In the NFL draft it is the first rounders who get all the attention. However, it is the players picked in the later rounds that can have the biggest impact on the future of their franchise.
A first rounder is assumed to be starting as a rookie. Those picked on the second and third days of the draft are expected to add depth, and at best work their way into a starting role somewhere down the line.
Because players picked in the later rounds have much lower expectations, they have the potential to overachieve. If a team lucks out and picks up a lot of late round overachievers, it can make the difference between making the playoffs and watching the mid-winter games from home.
This slide show will predict the dark horse running backs who will surprise the league by overachieving in the NFL.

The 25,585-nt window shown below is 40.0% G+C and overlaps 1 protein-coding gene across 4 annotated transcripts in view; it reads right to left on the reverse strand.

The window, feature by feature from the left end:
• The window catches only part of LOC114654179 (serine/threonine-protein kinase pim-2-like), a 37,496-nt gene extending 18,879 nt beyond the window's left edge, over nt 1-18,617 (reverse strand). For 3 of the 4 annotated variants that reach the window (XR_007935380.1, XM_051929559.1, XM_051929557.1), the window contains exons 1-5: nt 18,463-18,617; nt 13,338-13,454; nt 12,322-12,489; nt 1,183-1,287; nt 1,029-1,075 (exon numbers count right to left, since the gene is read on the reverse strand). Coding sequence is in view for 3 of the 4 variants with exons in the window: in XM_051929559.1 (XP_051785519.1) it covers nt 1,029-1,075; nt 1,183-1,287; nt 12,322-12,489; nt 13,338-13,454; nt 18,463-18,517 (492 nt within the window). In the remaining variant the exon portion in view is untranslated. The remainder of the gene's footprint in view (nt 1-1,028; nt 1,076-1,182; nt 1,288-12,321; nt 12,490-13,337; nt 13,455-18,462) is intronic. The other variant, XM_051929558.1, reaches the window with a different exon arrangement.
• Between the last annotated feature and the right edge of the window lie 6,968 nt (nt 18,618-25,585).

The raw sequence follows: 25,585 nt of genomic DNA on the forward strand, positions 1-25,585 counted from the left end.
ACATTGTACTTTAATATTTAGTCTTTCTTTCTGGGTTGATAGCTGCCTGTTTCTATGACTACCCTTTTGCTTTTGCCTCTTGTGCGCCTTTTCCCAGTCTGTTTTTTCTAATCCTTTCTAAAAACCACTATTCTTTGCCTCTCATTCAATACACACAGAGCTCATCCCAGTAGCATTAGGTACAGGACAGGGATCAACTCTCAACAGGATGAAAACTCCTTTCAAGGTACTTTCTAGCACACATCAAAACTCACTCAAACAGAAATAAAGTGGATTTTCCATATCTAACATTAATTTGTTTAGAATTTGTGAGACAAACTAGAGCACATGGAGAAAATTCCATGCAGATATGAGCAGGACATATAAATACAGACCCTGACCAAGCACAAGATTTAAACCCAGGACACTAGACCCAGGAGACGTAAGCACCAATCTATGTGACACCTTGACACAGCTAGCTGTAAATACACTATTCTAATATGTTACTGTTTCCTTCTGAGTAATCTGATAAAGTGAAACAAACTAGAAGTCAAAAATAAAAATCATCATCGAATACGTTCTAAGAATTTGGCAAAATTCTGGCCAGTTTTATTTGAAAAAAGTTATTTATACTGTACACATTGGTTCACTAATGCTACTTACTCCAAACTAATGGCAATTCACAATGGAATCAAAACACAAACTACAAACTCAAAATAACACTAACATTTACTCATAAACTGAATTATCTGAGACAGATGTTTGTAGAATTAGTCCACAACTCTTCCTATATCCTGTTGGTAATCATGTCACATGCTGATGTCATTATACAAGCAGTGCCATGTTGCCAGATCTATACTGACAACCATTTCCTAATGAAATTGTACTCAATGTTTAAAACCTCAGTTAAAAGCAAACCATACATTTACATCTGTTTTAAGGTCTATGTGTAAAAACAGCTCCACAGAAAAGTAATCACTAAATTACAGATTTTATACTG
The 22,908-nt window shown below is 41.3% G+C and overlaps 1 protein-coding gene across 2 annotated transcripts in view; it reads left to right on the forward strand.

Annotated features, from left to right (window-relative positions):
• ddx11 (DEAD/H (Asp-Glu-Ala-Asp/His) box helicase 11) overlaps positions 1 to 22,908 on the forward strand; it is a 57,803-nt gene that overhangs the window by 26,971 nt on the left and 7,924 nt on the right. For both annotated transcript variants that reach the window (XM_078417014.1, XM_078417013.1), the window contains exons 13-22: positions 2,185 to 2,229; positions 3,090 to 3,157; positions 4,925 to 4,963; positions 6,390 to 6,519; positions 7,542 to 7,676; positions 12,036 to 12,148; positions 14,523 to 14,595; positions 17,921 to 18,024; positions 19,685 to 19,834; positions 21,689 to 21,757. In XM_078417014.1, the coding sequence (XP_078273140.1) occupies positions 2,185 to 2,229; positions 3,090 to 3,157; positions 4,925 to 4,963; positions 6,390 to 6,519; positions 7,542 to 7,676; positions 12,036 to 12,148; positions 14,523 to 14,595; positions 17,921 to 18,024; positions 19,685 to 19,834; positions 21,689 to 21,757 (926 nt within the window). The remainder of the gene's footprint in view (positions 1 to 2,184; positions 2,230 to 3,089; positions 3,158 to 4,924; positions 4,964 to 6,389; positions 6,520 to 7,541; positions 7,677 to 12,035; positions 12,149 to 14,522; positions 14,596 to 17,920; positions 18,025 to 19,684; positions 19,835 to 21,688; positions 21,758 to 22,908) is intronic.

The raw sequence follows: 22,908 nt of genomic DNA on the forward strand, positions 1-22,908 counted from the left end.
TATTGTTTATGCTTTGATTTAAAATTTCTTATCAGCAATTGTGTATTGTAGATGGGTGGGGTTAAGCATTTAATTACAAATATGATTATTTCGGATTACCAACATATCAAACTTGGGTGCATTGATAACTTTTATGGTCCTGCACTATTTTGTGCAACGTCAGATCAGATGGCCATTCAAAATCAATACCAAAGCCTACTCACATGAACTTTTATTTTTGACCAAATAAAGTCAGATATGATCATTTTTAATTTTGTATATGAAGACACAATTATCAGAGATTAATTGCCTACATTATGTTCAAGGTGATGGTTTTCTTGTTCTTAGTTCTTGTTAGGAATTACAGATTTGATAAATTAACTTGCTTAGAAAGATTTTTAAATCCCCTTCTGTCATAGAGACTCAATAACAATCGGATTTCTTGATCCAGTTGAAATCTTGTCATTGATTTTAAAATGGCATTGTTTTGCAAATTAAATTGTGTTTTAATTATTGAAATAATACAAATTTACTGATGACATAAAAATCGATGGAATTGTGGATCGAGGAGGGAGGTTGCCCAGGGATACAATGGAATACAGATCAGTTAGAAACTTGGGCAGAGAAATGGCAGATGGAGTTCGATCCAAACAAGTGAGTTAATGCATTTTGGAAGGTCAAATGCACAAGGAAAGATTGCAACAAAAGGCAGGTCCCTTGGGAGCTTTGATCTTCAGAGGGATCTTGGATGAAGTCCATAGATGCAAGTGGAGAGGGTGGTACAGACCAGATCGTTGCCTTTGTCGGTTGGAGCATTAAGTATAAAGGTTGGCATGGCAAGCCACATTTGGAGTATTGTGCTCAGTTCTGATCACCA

Edwin Baker had a promising 2010 season, gaining 1,201 yards and 13 touchdowns. But in 2011, the sensational Le'Veon Bell asserted himself as the Spartans feature back. The result was a disappointing 665 yards and five touchdowns for Baker.
Still, the 5'9", 210 pound back has the potential to earn a starting gig for an NFL team.
He has short legs which limit his speed, but they also make it more challenging for defenders to tackle him. Baker naturally runs close to the ground with good balance. He has the ability to absorb hits and stay on his feet.
His biggest negative is that he never had more than seven receptions in a season. This, combined with his pedestrian 2011 season, has him projected to be picked in the sixth or seventh round.